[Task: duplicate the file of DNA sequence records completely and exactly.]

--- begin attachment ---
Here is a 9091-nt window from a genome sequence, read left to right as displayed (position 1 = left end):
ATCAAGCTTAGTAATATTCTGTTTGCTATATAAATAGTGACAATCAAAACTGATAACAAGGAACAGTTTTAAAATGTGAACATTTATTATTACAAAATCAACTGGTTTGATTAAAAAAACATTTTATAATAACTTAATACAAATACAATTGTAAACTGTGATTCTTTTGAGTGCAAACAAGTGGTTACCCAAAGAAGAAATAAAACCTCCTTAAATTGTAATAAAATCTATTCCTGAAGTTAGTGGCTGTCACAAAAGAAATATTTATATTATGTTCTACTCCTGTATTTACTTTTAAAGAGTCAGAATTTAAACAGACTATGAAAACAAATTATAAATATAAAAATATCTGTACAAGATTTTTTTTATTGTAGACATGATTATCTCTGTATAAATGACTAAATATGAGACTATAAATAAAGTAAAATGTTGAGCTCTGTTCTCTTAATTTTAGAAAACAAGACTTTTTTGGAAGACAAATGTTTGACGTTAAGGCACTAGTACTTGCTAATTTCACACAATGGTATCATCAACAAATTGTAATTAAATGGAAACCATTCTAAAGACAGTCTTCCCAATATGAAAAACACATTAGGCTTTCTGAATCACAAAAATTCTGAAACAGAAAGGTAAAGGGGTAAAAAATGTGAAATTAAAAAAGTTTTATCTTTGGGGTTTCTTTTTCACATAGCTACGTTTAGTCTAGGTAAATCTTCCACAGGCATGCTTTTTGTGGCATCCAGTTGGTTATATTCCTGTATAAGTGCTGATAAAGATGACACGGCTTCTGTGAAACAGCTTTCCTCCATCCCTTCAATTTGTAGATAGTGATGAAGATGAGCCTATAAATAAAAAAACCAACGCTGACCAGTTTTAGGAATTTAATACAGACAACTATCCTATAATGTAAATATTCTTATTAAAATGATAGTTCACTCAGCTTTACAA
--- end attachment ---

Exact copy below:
Here is a 9091-nt window from a genome sequence, read left to right as displayed (position 1 = left end):
ATCAAGCTTAGTAATATTCTGTTTGCTATATAAATAGTGACAATCAAAACTGATAACAAGGAACAGTTTTAAAATGTGAACATTTATTATTACAAAATCAACTGGTTTGATTAAAAAAACATTTTATAATAACTTAATACAAATACAATTGTAAACTGTGATTCTTTTGAGTGCAAACAAGTGGTTACCCAAAGAAGAAATAAAACCTCCTTAAATTGTAATAAAATCTATTCCTGAAGTTAGTGGCTGTCACAAAAGAAATATTTATATTATGTTCTACTCCTGTATTTACTTTTAAAGAGTCAGAATTTAAACAGACTATGAAAACAAATTATAAATATAAAAATATCTGTACAAGATTTTTTTTATTGTAGACATGATTATCTCTGTATAAATGACTAAATATGAGACTATAAATAAAGTAAAATGTTGAGCTCTGTTCTCTTAATTTTAGAAAACAAGACTTTTTTGGAAGACAAATGTTTGACGTTAAGGCACTAGTACTTGCTAATTTCACACAATGGTATCATCAACAAATTGTAATTAAATGGAAACCATTCTAAAGACAGTCTTCCCAATATGAAAAACACATTAGGCTTTCTGAATCACAAAAATTCTGAAACAGAAAGGTAAAGGGGTAAAAAATGTGAAATTAAAAAAGTTTTATCTTTGGGGTTTCTTTTTCACATAGCTACGTTTAGTCTAGGTAAATCTTCCACAGGCATGCTTTTTGTGGCATCCAGTTGGTTATATTCCTGTATAAGTGCTGATAAAGATGACACGGCTTCTGTGAAACAGCTTTCCTCCATCCCTTCAATTTGTAGATAGTGATGAAGATGAGCCTATAAATAAAAAAACCAACGCTGACCAGTTTTAGGAATTTAATACAGACAACTATCCTATAATGTAAATATTCTTATTAAAATGATAGTTCACTCAGCTTTACAA